Be honest about your ego: how would you react, and what would you say if, after losing your best employee ever, they went on to continue to achieve great things with a competing company?
How do you react when you see another producer/DJ have more success than you?
Would you be salty or happy for them?
Would you allow your ego to take over, staying quiet or talking trash?
Or would you set ego aside, allowing your emotions to work to your advantage rather than to your disadvantage?
In his first season since leaving his role as the New England Patriot’s quarterback, Tom Brady led the Tampa Buccaneers to an emphatic Super Bowl win against the Kansas City Chiefs.
There is no doubt that the Patriots’ ownership, management, staff and fans felt a mixed bag of emotions as a result of this, but the Patriots decided to comment the event with a simple seven-word tweet, followed by a second tongue-in-cheek one:
If you follow any kind of team sports and have allegiance to a team you will know how easy it can be for a team’s ownership and fanbase to vilify or hate a good player that leaves them for another team. The feeling of betrayal is great as it is, and it can worsen if that player wins with a new team.
No one knows why Brady decided to leave the Patriots, but the world now knows that the Patriots were able to control their emotions and channel them toward a positive message, despite how hard it must have been for them yesterday.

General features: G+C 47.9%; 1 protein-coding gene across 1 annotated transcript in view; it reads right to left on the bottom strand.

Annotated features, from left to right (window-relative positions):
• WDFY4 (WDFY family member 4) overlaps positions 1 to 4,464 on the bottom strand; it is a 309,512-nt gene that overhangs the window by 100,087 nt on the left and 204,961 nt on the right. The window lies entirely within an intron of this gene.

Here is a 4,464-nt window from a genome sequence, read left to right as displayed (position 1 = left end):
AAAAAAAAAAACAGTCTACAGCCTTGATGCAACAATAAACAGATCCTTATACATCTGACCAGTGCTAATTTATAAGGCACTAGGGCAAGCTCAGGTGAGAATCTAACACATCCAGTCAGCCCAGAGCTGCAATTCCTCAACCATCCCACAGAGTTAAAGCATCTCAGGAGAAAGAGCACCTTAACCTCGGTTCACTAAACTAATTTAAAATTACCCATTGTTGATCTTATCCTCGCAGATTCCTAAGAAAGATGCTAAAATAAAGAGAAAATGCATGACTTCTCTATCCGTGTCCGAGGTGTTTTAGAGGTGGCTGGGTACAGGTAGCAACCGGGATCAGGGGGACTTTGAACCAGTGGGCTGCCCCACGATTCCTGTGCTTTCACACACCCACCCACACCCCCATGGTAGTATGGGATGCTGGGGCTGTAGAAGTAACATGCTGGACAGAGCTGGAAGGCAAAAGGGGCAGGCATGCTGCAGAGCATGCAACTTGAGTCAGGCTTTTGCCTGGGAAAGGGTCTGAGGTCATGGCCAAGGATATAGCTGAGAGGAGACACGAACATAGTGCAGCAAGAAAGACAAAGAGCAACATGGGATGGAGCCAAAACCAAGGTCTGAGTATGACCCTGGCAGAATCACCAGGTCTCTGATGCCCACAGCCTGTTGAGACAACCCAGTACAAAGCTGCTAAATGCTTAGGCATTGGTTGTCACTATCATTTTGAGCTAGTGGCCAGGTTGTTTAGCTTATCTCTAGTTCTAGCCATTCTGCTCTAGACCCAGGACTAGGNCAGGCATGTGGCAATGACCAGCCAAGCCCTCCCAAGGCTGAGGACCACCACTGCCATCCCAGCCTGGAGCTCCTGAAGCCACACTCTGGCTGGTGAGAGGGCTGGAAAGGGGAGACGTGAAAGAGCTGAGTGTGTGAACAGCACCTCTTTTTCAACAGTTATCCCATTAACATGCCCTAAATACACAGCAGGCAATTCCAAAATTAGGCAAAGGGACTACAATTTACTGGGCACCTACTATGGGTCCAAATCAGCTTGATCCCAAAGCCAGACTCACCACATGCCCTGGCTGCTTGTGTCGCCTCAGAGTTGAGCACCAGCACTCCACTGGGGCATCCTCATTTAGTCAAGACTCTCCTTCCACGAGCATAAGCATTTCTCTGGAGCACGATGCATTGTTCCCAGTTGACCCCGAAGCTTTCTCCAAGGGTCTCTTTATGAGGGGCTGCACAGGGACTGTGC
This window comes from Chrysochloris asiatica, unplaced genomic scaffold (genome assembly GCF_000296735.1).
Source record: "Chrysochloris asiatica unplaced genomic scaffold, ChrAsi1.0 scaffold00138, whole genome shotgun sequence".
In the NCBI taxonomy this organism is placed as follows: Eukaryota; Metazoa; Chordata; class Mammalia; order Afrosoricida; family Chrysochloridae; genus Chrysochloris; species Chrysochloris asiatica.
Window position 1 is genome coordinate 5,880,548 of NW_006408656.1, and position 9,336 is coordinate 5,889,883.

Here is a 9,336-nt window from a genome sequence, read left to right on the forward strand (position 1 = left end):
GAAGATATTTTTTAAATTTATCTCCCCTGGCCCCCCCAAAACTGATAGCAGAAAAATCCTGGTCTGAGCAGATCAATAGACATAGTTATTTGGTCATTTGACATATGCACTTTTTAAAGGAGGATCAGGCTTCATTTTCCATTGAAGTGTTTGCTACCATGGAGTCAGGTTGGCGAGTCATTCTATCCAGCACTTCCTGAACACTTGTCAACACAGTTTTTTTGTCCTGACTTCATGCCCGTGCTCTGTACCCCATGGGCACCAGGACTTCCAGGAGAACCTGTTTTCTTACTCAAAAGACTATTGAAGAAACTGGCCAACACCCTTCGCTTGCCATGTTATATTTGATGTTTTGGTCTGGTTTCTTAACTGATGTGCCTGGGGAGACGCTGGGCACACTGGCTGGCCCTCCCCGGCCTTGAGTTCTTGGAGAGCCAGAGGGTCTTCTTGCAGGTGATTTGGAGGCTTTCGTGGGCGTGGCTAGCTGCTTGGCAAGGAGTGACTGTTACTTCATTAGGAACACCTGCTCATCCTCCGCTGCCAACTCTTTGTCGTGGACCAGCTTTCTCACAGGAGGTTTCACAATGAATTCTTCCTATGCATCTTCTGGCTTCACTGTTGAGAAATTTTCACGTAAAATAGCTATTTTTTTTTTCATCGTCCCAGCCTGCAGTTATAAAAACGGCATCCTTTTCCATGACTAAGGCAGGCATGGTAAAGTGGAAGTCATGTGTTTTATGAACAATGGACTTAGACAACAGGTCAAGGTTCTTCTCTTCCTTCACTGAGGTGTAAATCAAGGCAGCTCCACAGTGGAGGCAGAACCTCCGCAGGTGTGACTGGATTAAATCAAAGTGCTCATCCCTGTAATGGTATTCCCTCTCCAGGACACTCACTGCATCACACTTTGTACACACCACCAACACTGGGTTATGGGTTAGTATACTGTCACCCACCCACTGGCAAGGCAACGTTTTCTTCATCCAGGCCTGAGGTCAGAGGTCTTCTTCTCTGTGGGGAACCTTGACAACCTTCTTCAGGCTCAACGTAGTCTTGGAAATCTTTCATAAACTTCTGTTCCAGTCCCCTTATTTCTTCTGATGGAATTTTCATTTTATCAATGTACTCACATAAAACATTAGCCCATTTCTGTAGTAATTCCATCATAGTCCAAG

“Congratulations to the greatest of all time.”
That tweet was pure class, demonstrating how one should react in similar situations in life. Not only is it perfectly ok to be happy when others do well, even if it is without you or they’re now competitors, but it is healthy and demonstrates goodwill and true character.
Hating someone or being jealous of them because they’re happy and doing well is a waste of your energy, and if anything it’s a distraction to your own journey and the work you should be doing. And let’s be honest, it’s also simply a bad look… and PR, while being genuine of course, matters.
Brady is not likely to ever play for the Patriots again, but the gesture by New England’s ownership opens the door for his eventual possible return as a front office manager, coach or ambassador. Their tweet was not only the right thing to do but also a smart long-term play.
This is a great lesson for anyone, not just sport fans, employers or business owners.
If you’re a DJ or producer stop being salty if someone else achieves achieves “success” before you do. Instead, buckle down and work harder to improve and progress on your artistic journey.
If you’re an event promoter stop seeing other promoters as competitors that must fail. They’re part of the eco-system that is your local scene and their success can be a benefit to the growth of your scene, and thus the growth of your own events. Don’t forget how important collaborations can be and how much good they can do to your scene and to your respective event series.
Of course, this doesn’t take away the nature of competition and rivalry, but just as embodying sportsmanship qualities is a vital element of all sports, it is also important and right to adopt this kind of mindset in life when others achieve success without you, and even in spite of you.